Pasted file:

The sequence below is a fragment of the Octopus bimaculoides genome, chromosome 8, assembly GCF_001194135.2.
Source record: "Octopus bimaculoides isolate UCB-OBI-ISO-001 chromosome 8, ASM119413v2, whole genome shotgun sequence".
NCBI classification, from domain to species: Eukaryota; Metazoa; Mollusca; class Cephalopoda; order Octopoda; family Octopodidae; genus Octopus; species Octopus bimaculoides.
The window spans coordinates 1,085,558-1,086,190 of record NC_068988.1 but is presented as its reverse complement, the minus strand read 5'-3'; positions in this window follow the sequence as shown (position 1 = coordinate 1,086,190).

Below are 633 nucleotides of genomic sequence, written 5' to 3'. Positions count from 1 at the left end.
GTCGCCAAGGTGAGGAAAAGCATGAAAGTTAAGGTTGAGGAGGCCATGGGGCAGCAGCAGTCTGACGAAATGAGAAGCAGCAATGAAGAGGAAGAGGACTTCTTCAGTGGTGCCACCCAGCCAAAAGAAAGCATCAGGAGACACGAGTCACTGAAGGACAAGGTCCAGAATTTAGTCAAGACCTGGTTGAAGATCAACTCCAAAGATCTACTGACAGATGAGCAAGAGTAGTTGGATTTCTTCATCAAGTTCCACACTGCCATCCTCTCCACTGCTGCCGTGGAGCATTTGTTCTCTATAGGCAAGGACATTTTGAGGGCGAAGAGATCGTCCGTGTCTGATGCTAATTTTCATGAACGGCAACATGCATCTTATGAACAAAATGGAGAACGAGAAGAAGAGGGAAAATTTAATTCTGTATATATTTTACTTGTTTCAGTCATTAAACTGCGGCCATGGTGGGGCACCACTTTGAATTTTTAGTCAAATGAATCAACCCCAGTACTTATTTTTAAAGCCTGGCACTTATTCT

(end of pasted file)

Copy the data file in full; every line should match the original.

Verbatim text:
The sequence below is a fragment of the Octopus bimaculoides genome, chromosome 8, assembly GCF_001194135.2.
Source record: "Octopus bimaculoides isolate UCB-OBI-ISO-001 chromosome 8, ASM119413v2, whole genome shotgun sequence".
NCBI classification, from domain to species: Eukaryota; Metazoa; Mollusca; class Cephalopoda; order Octopoda; family Octopodidae; genus Octopus; species Octopus bimaculoides.
The window spans coordinates 1,085,558-1,086,190 of record NC_068988.1 but is presented as its reverse complement, the minus strand read 5'-3'; positions in this window follow the sequence as shown (position 1 = coordinate 1,086,190).

Below are 633 nucleotides of genomic sequence, written 5' to 3'. Positions count from 1 at the left end.
GTCGCCAAGGTGAGGAAAAGCATGAAAGTTAAGGTTGAGGAGGCCATGGGGCAGCAGCAGTCTGACGAAATGAGAAGCAGCAATGAAGAGGAAGAGGACTTCTTCAGTGGTGCCACCCAGCCAAAAGAAAGCATCAGGAGACACGAGTCACTGAAGGACAAGGTCCAGAATTTAGTCAAGACCTGGTTGAAGATCAACTCCAAAGATCTACTGACAGATGAGCAAGAGTAGTTGGATTTCTTCATCAAGTTCCACACTGCCATCCTCTCCACTGCTGCCGTGGAGCATTTGTTCTCTATAGGCAAGGACATTTTGAGGGCGAAGAGATCGTCCGTGTCTGATGCTAATTTTCATGAACGGCAACATGCATCTTATGAACAAAATGGAGAACGAGAAGAAGAGGGAAAATTTAATTCTGTATATATTTTACTTGTTTCAGTCATTAAACTGCGGCCATGGTGGGGCACCACTTTGAATTTTTAGTCAAATGAATCAACCCCAGTACTTATTTTTAAAGCCTGGCACTTATTCT